Fleets seem to run hot and cold on alignment and balance. Some swear by them, while others see them as unnecessary expenses. Discussions with fleet maintenance managers suggest that many who do balance tires balance only steer tires, and then only once when new. Fleets that do not balance believe that today’s top radial tires are manufactured to high enough standards that they should not need to be balanced if they are mounted and installed properly.
As for alignment, the most common refrain we hear is from fleets is to align the truck before putting it into service as part of the pre-delivery inspection, and then align only as needed throughout its life.
Combined, the prevailing thinking would seem to suggest fleets are willing to perform these services only if there’s an obvious need, like premature tire wear or driver complaints about ride and handling.
Two views on balancing
Lloyd Hair, maintenance director at Pennsylvania-based heavy-hauler Keen Transport, routinely balances steer tires and will do so again if he gets driver complaints about ride or handling. He does not balance drive or trailer tires.
“I’ll use as much as 16 ounces of weight to balance a tire,” he says. “If it needs more than that, I’ll deflate the tire, break the bead and rotate the tire 180 degrees on the rim and try it again. That more often than not does the trick. If that doesn’t work, I send the tire back to the manufacturer.”
When he gets a driver complaint about vibration, he doesn’t automatically pull the wheels off and balance them. He investigates the complaint.
“If the tires are wearing properly and they aren’t damaged, a vibration is usually a sign that something else is wrong,” he says. “If you assume it’s the tire and put a weight on it or use some balancing compound, you might be masking a driveline problem, such as a failing U-joint.”
Fred Staugh, vice president of maintenance at Iowa-based CRST, does not balance his tires. He spends a little more time ensuring they are mounted properly. Staugh believes that unless there’s a defect in the tire, if the tire and wheel assembly is round and running true, it won’t need balancing.
“When I say round, I’m talking 60- or 90-thousandths of an inch of tolerance on radial and lateral runout as measured with a dial indicator,” he says. “If you have that inspection process down and you use those guidelines, there’s no reason on Earth to balance a steer tire.”
Staugh believes you can eliminate the need to balance tires just by installing them properly and then checking them for runout and a heavy spot while on the vehicle. He says rims should be inspected with a runout gauge before the tire is mounted, and they should be within the manufacturer’s tolerance. The mounted tire should be checked for concentric mounting by verifying the gap between the rim flange and the bead seating ring is the same all around the tire and on both sides of the tire.
“Even if you know you’re putting a round tire on a round wheel, you still have to check after it’s installed for its high spot,” cautions Staugh. “With the high spot marked, place it at the 12 o’clock position on the hub where gravity will pull the wheel down onto the hub pilots, creating a natural low spot. The two will cancel each other out. It doesn’t get any better than that.”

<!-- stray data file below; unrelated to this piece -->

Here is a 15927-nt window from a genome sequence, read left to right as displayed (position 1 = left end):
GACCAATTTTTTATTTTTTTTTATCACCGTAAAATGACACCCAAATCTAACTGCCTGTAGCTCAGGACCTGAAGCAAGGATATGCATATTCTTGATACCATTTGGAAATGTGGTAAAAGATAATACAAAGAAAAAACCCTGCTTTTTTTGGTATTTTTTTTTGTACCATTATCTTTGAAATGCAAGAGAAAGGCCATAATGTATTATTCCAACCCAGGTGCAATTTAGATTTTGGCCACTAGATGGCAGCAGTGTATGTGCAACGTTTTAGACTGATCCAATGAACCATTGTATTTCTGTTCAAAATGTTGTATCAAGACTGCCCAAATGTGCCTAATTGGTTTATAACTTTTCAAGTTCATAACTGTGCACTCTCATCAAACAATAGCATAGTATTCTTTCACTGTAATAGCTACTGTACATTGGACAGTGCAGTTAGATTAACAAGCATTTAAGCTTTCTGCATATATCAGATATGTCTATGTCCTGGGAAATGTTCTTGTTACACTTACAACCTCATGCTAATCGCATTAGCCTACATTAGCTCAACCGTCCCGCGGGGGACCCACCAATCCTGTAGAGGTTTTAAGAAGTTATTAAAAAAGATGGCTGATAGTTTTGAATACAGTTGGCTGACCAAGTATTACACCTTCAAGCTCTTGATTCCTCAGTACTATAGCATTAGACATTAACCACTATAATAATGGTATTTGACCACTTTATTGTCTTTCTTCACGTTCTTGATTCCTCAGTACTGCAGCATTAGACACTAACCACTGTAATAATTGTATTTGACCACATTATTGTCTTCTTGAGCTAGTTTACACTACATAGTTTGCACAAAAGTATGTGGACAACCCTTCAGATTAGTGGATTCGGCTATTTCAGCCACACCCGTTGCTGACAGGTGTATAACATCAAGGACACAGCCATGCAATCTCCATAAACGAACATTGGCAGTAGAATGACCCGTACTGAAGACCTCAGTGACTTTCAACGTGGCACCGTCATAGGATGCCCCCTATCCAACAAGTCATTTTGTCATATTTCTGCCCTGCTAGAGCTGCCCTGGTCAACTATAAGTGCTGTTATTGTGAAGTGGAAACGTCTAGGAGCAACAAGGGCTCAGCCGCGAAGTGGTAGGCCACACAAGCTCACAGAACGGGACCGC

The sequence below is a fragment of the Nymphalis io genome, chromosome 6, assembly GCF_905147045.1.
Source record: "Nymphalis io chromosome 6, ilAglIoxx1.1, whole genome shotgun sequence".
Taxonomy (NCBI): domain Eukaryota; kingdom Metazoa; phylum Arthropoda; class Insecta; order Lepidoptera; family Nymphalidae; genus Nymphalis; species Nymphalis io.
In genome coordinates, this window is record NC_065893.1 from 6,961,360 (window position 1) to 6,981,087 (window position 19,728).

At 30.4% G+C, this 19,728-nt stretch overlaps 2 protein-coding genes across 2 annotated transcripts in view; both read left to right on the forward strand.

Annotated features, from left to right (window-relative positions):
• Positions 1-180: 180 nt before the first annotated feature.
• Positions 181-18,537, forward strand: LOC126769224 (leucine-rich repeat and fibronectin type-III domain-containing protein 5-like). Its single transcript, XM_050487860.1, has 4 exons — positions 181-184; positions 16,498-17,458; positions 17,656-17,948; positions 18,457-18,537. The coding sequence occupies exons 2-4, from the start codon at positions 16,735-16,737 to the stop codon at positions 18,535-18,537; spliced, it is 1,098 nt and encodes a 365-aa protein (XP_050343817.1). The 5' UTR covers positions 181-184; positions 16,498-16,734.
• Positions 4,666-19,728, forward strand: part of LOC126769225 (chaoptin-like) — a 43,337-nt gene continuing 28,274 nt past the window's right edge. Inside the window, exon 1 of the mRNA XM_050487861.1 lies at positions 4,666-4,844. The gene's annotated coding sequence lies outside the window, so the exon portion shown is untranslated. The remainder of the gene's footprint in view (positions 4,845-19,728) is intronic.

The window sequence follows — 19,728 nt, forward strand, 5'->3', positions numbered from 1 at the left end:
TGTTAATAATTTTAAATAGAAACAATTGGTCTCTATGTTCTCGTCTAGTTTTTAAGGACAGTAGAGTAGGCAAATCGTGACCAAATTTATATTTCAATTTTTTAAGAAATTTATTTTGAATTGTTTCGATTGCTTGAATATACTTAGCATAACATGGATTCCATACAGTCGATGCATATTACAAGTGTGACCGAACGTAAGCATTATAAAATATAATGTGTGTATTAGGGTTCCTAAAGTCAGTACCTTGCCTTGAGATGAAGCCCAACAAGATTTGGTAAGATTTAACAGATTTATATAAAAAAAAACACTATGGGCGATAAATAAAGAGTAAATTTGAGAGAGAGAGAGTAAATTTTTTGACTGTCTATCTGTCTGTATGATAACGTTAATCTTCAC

Guidelines for these inspection and mounting procedures can be found in the ATA’s Technology & Maintenance Council Recommended Practice library. Look for RP 214D.
Align when needed
Your tires will tell you whether or not the vehicle is going straight down the road. Staugh says tires should be examined at every preventive maintenance interval for telltale signs of alignment-related wear, such as feathering, or excess wear on opposite shoulders of the steer tires.
“You can’t shove a tire down the road at any kind of an angle other than straight ahead and not get some kind of wear pattern that will indicate the truck is not going straight down the road,” he says.
Hair, too, is constantly on the lookout for wear patterns that suggest a vehicle-related problem, such as alignment.
“I align when new and usually again at between 250,000-300,000 miles,” he says. “I will always pull a truck in for an alignment when I see sign of unusual wear as well.”
Both Hair and Staugh agree that thrust angle is more often the culprit with alignment than front-end problems.
Both also regularly check their trailers for alignment. It’s a simple check: measuring from the kingpin to the front axle, and then from the front axle to the rear. It only takes a few minutes to check and it can save many 32nds of an inch of trailer rubber.
Balance and alignment have long been touted as tire saving measures, although maybe a little tough to quantify — but how about fuel savings? TMC’s S.11 Energy Conservation Study Group recently updated RP 1111, Relationships Between Truck/Trailer Components and Fuel Economy. It says that “tire balance across 18 tires on a tractor-trailer combination has been documented to save as much as 2.2% SAE J1326/RP 1102 Type II fuel testing at two different facilities.”
Getting all your tires headed in the same direction isn’t going to hurt fuel economy either. But there’s also tire life improvements to be had, and since the most fuel efficient part of a tire’s life cycle is the latter half, when not try to extend that life as long as possible? It won’t bankrupt you to throw some balancing compound into a few sets of trailer tires to see what sort of life increase or better fuel mileage you get.